Mixed-ish, the instantly likable prequel to Black-ish, is about an American family with ideological differences. On the one hand, there are the hippie parents, on the other hand there are the kids who just want to fit in at school, including their son who wants to be a millionaire… no, wait a minute, I’m thinking of Family Ties.
Okay, how about this: Mixed-ish is a reminder that mixed-race families were just starting to become a thing in the 1980s. It all starts when these children of color come to live in a house owned by a stuffy white man with lots of money… no, no, that’s Diff’rent Strokes.
Maybe you’re getting my point. The second spinoff from Black-ish is a breakneck punchline machine, the kind audiences expect from a 21st-century network comedy. It shows a willingness to touch upon touchy topics like race and class, as long as they don’t go all Harry Truman in the passing lane and slow things down.
And yet, unlike its predecessor, Mixed-ish has a cheerful, Hands-Across-America sensibility that is a throwback to Eighties sitcoms. I don’t know if it will continue down this path, because the pilot episode was the only one ABC provided in advance. (And the pilot was originally set to air as an episode of Black-ish until someone smelled spinoff.) But I hope it does. Mixed-ish is a delightful example of how history — not nostalgia — can be used to help us see our present day more perceptively through the lens of yesterday.
The show opens in the present-day Johnson home of Black-ish, with Andre (Anthony Anderson) in utter disbelief that none of his children is the slightest bit interested in watching Breakin’, the 1984 movie that featured a break-dancing Jean-Claude Van Damme and led, as Andre rightly notes, to the fantastic Breakin’ 2: Electric Boogaloo.
What stupefies him even more, however, is learning that his wife Bow (Tracee Ellis Ross) has never seen the Breakin’ films either.
“What’s the big deal?” she says casually. “You know I didn’t have movies on the commune.” And we’re off.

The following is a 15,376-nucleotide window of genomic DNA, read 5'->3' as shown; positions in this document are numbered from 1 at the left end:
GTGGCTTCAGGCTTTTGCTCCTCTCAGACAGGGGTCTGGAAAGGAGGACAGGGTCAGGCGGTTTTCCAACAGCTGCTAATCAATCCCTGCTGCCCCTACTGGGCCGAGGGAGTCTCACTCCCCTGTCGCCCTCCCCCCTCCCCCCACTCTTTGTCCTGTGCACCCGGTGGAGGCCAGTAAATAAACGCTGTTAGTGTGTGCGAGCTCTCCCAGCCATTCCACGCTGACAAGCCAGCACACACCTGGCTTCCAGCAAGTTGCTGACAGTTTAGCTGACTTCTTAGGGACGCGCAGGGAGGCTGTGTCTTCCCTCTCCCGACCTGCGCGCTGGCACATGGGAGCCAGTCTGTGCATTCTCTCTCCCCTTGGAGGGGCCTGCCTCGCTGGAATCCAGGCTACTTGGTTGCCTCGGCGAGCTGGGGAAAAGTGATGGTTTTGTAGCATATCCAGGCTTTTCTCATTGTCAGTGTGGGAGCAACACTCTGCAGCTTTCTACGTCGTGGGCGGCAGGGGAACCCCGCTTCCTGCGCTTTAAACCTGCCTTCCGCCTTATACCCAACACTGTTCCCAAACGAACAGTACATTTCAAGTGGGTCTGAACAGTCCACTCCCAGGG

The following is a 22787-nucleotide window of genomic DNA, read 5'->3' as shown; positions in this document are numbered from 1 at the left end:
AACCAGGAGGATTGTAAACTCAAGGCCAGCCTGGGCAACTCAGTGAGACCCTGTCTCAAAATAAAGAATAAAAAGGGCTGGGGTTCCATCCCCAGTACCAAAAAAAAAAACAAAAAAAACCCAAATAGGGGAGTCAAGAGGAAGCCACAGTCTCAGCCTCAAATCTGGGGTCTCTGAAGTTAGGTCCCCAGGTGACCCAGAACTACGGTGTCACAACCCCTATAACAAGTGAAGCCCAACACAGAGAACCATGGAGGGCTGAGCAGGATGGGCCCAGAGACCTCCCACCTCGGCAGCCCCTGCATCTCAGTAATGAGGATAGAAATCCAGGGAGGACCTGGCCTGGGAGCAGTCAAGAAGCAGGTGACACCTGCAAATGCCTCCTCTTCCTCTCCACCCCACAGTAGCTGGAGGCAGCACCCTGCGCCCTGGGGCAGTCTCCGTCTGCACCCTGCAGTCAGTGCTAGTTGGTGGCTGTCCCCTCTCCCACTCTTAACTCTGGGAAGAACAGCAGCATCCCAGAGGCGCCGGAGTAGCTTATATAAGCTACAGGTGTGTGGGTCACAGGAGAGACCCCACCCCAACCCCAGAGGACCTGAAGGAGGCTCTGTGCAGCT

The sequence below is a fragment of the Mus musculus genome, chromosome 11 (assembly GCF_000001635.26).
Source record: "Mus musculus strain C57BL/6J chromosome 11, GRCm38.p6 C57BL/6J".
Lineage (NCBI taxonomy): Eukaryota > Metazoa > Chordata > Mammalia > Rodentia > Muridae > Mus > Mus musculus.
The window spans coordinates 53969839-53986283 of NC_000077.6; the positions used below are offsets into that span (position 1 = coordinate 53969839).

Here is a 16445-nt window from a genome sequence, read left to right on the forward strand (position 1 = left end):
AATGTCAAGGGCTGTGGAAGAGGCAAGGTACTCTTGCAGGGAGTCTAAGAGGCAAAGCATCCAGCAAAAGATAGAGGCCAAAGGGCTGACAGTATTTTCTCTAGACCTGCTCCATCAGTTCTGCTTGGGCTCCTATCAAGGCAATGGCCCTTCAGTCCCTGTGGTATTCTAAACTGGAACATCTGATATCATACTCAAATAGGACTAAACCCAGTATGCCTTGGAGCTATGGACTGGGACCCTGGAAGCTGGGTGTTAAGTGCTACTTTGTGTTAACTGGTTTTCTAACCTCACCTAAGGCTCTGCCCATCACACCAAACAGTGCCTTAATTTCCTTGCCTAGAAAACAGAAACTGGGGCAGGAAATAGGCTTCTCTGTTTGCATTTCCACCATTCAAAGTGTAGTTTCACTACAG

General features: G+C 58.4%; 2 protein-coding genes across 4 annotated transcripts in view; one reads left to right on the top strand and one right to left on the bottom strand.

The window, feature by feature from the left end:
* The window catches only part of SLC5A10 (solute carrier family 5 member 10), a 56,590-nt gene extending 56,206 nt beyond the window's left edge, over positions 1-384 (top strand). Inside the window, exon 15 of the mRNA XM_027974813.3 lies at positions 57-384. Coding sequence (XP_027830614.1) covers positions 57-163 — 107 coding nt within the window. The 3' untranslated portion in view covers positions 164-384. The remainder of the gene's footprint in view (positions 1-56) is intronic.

Within moments we are transported to 1985 and an idyllic outdoor northern-California-ish setting inside the compound of an unnamed multi-cultural cult. Everyone is dressed in simple, flowing garb, the children are happy, the adults are happy, there’s peace, organic vegetables, and bigamy everywhere. Also weapons, though we don’t actually see those. What we see are ATF agents busting up the compound and forcing 12-year-old Rainbow, her younger brother and sister, and her hippie parents out into the real world.
(This sympathetic treatment of communal life reminds me of my favorite episode of Lou Grant, which was maybe the unlikeliest spinoff ever and was "smothered" by CBS in the early Reagan years. It was the episode where Charlie’s son joins a cult and Charlie tries to have him de-programmed. Later, though, Charlie has to admit that his son is pretty damn happy just chanting Krishna all day, and isn’t our kids’ happiness what’s most important? Now that was the Eighties.)
I’ll let Bow explain the rest to you. Almost the whole pilot is narrated by Ross, who's listed as one of the creators of Mixed-ish. But in a nutshell, young Bow (winningly played by Arica Himmel) is torn between the idealism of her p’s and the very real need to fit in, which her sibs are desperate to do.